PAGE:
Earthquakes in the Nenana Basin region of Interior Alaska last longer and feel much stronger than a quake of comparable magnitude would in a non-basin region, due to the behavior of the seismic waves once they reach the area.
That’s because the seismic waves get amplified as they bounce back and forth off the sides and bottom of the sedimentary basin, which is deeper than Denali is high and contains millions of years of fill material.
Research about the Nenana Basin conducted by former University of Alaska Fairbanks Ph.D. student Kyle Smith was published in December in the Bulletin of the Seismological Society of America.
Smith’s adviser, UAF Geophysical Institute seismology professor Carl Tape, is a co-author on the paper, along with associate professor Victor Tsai of Brown University in Rhode Island.
The Nenana Basin is one of the deepest in Alaska. The scientists found that seismometers overlying the basin’s deepest areas recorded stronger low-frequency amplification and that monitors at the basin’s shallow edges recorded minimal amplification as the seismic waves ricocheted inside the basin. They also found that higher frequency amplification occurs at monitors over both deeper and shallower areas.
“That reverberation is what is making the ground motion last longer,” Tape said. “And the slowing down of the waves is what makes it feel stronger.”
“In many places around the world — Tokyo, Mexico, Los Angeles, the San Francisco Bay, the Puget-Willamette lowland in Oregon, Seattle — it’s all the same thing: sedimentary basins near active seismic areas,” Tape said. “All those places have enhanced hazards, because they are in sedimentary basins.”
The researchers analyzed data from 48 local and regional earthquakes recorded by 13 temporary broadband seismic monitors installed in the Minto Flats seismic zone from 2015 to 2019. The monitors, the first seismic stations installed in Minto Flats, are part of the Fault Locations and Alaska Tectonics from Seismicity project funded by the National Science Foundation.
They cataloged the wave behavior of those earthquakes, which included magnitude 3 and 4 earthquakes beneath the basin and several regional earthquakes greater than magnitude 6.
Cataloged earthquakes also included some considered exotic: very low-frequency earthquakes, not previously seen in strike-slip faults such as those below the Nenana Basin, and earthquakes immediately preceded by a “nucleation” signal, a sign that an earthquake is about to occur. Those events make the fault zone and basin geologically exceptional and add to the researchers’ understanding of the basin’s influence on seismic wave behavior, Tape said.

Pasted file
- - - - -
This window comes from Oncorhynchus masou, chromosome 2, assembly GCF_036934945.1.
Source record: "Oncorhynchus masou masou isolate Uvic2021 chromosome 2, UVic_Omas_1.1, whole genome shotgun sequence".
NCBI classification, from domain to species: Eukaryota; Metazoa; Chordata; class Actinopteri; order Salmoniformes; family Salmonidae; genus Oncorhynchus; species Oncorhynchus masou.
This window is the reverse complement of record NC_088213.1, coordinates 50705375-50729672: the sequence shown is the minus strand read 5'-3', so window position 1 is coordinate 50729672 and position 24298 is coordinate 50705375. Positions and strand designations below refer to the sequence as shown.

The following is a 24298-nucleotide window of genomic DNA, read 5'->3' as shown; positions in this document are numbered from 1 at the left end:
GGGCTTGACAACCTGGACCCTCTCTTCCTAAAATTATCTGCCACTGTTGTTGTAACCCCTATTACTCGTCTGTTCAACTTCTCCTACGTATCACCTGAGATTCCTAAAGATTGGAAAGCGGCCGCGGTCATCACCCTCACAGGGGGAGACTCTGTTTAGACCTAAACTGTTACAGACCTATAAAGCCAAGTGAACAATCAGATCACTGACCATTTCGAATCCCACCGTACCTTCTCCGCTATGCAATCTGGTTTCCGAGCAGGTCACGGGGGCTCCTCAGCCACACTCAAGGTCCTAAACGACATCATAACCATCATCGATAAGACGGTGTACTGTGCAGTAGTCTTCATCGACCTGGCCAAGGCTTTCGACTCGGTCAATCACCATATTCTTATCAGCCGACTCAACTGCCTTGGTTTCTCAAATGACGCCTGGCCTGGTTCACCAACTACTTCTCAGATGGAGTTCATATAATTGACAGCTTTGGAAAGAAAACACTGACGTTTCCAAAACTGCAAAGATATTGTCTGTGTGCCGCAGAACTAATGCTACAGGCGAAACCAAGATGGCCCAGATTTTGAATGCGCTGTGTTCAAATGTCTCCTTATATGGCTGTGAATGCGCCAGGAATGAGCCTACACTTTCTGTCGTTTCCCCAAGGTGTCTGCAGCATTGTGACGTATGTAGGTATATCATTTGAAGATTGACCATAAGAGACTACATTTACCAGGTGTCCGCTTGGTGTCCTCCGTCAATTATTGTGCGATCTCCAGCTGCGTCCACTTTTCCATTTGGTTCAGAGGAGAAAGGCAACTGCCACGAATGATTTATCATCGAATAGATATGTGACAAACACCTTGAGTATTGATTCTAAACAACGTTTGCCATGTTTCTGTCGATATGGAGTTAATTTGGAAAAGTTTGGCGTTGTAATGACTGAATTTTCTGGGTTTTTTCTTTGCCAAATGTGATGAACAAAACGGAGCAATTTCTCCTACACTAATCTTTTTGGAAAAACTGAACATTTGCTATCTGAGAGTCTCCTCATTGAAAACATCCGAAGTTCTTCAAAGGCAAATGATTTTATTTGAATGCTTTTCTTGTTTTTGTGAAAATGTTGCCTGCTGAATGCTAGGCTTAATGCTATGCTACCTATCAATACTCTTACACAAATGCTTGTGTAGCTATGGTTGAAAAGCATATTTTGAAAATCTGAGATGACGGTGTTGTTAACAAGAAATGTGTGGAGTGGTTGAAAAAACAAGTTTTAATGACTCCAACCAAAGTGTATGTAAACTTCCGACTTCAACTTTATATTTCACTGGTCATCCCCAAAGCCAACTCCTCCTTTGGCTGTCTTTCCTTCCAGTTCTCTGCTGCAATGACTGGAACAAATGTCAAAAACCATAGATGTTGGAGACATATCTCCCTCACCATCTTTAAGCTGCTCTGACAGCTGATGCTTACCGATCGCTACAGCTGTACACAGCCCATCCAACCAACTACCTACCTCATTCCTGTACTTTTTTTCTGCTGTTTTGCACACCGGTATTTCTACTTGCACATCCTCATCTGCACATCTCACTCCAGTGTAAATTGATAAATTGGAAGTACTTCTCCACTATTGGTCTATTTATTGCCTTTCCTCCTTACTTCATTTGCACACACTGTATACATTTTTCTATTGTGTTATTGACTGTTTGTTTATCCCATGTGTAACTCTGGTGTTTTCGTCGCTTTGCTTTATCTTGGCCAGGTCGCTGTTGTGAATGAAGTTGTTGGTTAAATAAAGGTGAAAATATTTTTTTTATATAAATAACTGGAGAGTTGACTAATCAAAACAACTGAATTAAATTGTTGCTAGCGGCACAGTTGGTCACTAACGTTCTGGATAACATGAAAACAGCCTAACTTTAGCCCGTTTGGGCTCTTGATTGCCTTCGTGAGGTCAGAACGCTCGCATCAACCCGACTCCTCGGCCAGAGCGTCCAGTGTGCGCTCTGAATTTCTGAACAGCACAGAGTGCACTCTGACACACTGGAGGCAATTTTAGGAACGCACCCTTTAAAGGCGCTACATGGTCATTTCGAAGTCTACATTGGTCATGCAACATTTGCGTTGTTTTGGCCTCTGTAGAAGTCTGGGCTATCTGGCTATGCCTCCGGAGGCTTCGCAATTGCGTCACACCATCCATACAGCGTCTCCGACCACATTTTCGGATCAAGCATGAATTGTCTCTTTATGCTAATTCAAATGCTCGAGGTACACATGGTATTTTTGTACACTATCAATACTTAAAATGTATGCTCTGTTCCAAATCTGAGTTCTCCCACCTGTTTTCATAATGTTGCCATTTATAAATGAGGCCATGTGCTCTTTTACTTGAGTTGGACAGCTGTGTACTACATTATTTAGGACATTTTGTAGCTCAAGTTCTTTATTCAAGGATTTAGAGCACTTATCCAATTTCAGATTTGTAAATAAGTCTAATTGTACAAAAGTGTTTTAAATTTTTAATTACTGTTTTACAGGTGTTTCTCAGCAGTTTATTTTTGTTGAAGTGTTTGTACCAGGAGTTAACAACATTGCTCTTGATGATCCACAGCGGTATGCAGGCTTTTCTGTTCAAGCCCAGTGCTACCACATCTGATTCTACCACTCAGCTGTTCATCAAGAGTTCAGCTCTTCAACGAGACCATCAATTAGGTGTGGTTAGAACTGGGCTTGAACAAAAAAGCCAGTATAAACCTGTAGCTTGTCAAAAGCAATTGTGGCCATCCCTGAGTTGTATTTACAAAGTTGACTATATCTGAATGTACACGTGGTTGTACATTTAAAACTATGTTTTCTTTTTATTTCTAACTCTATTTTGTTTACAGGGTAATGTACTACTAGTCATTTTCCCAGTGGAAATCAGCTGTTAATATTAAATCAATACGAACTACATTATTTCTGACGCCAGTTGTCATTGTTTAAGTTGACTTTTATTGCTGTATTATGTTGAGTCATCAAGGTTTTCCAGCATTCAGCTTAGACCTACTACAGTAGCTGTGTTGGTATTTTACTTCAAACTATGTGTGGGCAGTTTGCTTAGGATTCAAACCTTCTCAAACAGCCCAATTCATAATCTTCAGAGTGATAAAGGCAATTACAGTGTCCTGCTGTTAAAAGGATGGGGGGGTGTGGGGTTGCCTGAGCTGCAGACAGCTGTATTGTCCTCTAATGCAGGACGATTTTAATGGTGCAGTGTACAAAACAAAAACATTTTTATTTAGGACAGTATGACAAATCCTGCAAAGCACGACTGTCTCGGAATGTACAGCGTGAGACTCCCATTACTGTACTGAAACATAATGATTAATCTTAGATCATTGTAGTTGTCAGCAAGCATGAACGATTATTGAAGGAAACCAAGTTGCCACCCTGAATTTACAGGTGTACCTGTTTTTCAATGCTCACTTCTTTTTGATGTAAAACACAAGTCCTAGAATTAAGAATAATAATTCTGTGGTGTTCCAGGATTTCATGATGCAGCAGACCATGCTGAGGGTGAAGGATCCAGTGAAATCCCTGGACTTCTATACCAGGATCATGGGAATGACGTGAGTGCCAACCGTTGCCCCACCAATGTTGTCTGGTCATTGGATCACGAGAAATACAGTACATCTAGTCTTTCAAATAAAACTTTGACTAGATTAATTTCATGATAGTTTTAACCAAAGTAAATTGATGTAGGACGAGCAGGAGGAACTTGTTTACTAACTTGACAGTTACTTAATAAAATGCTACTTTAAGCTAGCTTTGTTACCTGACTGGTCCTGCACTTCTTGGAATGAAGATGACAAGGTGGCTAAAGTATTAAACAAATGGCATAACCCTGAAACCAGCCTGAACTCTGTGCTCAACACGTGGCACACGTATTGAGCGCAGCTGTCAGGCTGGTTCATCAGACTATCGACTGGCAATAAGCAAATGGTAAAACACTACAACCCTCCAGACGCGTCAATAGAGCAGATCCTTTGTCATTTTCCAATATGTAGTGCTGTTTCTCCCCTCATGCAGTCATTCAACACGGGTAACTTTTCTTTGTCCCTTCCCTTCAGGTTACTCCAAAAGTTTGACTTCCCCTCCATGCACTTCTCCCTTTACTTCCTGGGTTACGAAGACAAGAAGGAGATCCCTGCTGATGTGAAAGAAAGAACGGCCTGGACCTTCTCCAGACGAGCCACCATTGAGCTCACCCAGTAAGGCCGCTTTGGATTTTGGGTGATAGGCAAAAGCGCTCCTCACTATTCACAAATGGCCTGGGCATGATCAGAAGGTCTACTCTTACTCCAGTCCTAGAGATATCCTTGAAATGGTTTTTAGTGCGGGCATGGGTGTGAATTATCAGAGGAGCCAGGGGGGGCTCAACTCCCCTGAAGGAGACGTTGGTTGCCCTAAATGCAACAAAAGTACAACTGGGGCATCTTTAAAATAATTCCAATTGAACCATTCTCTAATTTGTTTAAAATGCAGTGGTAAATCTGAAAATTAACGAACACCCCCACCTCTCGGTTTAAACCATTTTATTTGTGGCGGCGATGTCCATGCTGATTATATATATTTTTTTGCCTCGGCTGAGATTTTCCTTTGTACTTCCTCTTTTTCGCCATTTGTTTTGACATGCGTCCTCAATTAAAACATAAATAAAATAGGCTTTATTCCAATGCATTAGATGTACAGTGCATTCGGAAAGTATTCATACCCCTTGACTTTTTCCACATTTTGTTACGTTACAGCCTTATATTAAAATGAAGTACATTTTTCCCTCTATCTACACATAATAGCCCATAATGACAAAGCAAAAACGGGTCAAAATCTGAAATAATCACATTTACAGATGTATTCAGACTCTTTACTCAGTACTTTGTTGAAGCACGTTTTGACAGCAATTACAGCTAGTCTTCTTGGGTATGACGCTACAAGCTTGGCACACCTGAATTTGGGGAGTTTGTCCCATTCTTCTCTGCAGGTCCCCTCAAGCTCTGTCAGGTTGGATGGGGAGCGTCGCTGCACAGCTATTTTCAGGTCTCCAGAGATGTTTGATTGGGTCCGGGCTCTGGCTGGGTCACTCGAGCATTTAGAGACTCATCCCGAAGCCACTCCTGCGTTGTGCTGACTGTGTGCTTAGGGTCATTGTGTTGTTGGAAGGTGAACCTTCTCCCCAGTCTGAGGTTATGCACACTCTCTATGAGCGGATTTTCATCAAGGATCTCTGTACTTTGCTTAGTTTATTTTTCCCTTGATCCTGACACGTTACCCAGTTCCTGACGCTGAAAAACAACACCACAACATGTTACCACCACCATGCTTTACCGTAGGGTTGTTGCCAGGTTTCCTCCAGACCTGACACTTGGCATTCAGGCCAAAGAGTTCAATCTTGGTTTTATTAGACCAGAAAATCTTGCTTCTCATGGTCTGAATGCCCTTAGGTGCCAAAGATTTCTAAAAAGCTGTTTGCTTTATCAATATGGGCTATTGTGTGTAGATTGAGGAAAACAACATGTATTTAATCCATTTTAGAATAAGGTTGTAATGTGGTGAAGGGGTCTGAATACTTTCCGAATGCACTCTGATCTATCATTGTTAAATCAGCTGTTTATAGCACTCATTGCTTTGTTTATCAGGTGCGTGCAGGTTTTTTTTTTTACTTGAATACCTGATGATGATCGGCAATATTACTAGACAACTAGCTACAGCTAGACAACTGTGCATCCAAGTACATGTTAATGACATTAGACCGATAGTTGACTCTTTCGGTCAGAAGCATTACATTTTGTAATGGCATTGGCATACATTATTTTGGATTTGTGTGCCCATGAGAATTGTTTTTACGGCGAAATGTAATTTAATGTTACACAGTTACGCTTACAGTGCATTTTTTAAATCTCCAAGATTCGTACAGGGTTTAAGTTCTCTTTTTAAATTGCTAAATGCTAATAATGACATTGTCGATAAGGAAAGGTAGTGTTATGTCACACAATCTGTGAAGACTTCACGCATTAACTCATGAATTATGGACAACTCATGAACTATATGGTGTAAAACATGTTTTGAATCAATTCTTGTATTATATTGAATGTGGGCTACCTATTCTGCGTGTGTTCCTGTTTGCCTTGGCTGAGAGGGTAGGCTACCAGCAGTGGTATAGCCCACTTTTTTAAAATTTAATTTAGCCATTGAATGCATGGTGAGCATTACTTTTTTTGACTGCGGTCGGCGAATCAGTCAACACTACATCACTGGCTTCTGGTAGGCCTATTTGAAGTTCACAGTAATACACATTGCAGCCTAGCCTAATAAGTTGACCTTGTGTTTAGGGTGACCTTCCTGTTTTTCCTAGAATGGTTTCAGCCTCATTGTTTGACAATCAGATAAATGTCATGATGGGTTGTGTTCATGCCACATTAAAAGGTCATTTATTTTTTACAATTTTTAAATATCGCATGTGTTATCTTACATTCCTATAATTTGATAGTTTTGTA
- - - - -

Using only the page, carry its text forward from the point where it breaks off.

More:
The deep sedimentary basin is located in the Minto Flats fault zone, one of three zones in Alaska’s central region. Others to the east are the Fairbanks and Salcha zones.
The basin, 56 miles long and 7.5 miles wide, lies west of Nenana and south of Minto. It is nearly 4.5 miles deep, making it one of the deepest in mainland Alaska. Denali, North America’s tallest peak, rises about 3.85 miles above sea level just 125 miles southwest of the Nenana Basin’s center.
The basin sits between two active faults parallel to its length. It was defined in 2015 as a transtensional basin, a type in which the bedrock pulls apart and thins.
The basin is believed to have formed 66 million to 84 million years ago in the early Cenozoic or late Mesozoic eras, when Alaska had a warmer and wetter climate than today. Sediment has filled it since then. David Barnes of the U.S. Geological Survey discovered it in 1961 during gravity anomaly surveys.
A commercial core sample from about 2 miles deep revealed just under a mile of gravel deposited by the Tanana River over the past 6 million years. It is likely that the process continues today, with the basin sinking and continuing to accumulate sediments.
“It’s that unconsolidated pile that is causing these seismic effects that are so profound,” Tape said.
Scientists have long known that basins affect seismic waves. The catalog of Nenana Basin seismic wave behavior provides a way for seismologists to improve their understanding of some of the world’s nearly 800 known sedimentary basins.